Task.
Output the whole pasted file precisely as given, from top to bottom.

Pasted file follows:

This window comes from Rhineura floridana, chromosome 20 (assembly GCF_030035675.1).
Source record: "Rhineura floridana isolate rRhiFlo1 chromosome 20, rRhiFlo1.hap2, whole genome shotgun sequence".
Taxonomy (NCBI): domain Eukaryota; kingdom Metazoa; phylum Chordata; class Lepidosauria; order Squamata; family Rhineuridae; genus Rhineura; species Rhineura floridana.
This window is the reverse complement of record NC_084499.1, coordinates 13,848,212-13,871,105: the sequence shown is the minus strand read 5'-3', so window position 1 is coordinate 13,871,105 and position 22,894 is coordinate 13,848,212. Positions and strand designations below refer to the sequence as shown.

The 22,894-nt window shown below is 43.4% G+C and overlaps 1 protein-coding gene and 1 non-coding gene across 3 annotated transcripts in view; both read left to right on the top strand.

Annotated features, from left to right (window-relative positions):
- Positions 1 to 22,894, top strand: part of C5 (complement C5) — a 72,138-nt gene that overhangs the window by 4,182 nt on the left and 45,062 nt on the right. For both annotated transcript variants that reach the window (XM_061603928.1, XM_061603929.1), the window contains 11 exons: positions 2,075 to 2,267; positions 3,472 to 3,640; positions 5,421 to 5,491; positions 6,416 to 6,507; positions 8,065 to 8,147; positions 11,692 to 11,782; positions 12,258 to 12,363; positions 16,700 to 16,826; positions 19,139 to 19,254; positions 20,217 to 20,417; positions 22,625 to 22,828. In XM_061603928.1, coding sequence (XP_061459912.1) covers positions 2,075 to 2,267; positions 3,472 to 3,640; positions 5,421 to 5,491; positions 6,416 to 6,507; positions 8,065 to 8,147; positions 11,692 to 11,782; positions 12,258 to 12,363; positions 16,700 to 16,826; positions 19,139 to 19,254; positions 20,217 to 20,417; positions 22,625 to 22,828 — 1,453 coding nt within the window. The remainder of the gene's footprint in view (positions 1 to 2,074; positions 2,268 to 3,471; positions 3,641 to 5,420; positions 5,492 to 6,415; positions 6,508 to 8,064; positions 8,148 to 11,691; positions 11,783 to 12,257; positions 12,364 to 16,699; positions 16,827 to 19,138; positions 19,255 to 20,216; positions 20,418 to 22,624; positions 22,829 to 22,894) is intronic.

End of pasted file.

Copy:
This window comes from Rhineura floridana, chromosome 20 (assembly GCF_030035675.1).
Source record: "Rhineura floridana isolate rRhiFlo1 chromosome 20, rRhiFlo1.hap2, whole genome shotgun sequence".
Taxonomy (NCBI): domain Eukaryota; kingdom Metazoa; phylum Chordata; class Lepidosauria; order Squamata; family Rhineuridae; genus Rhineura; species Rhineura floridana.
This window is the reverse complement of record NC_084499.1, coordinates 13,848,212-13,871,105: the sequence shown is the minus strand read 5'-3', so window position 1 is coordinate 13,871,105 and position 22,894 is coordinate 13,848,212. Positions and strand designations below refer to the sequence as shown.

The 22,894-nt window shown below is 43.4% G+C and overlaps 1 protein-coding gene and 1 non-coding gene across 3 annotated transcripts in view; both read left to right on the top strand.

Annotated features, from left to right (window-relative positions):
- Positions 1 to 22,894, top strand: part of C5 (complement C5) — a 72,138-nt gene that overhangs the window by 4,182 nt on the left and 45,062 nt on the right. For both annotated transcript variants that reach the window (XM_061603928.1, XM_061603929.1), the window contains 11 exons: positions 2,075 to 2,267; positions 3,472 to 3,640; positions 5,421 to 5,491; positions 6,416 to 6,507; positions 8,065 to 8,147; positions 11,692 to 11,782; positions 12,258 to 12,363; positions 16,700 to 16,826; positions 19,139 to 19,254; positions 20,217 to 20,417; positions 22,625 to 22,828. In XM_061603928.1, coding sequence (XP_061459912.1) covers positions 2,075 to 2,267; positions 3,472 to 3,640; positions 5,421 to 5,491; positions 6,416 to 6,507; positions 8,065 to 8,147; positions 11,692 to 11,782; positions 12,258 to 12,363; positions 16,700 to 16,826; positions 19,139 to 19,254; positions 20,217 to 20,417; positions 22,625 to 22,828 — 1,453 coding nt within the window. The remainder of the gene's footprint in view (positions 1 to 2,074; positions 2,268 to 3,471; positions 3,641 to 5,420; positions 5,492 to 6,415; positions 6,508 to 8,064; positions 8,148 to 11,691; positions 11,783 to 12,257; positions 12,364 to 16,699; positions 16,827 to 19,138; positions 19,255 to 20,216; positions 20,418 to 22,624; positions 22,829 to 22,894) is intronic.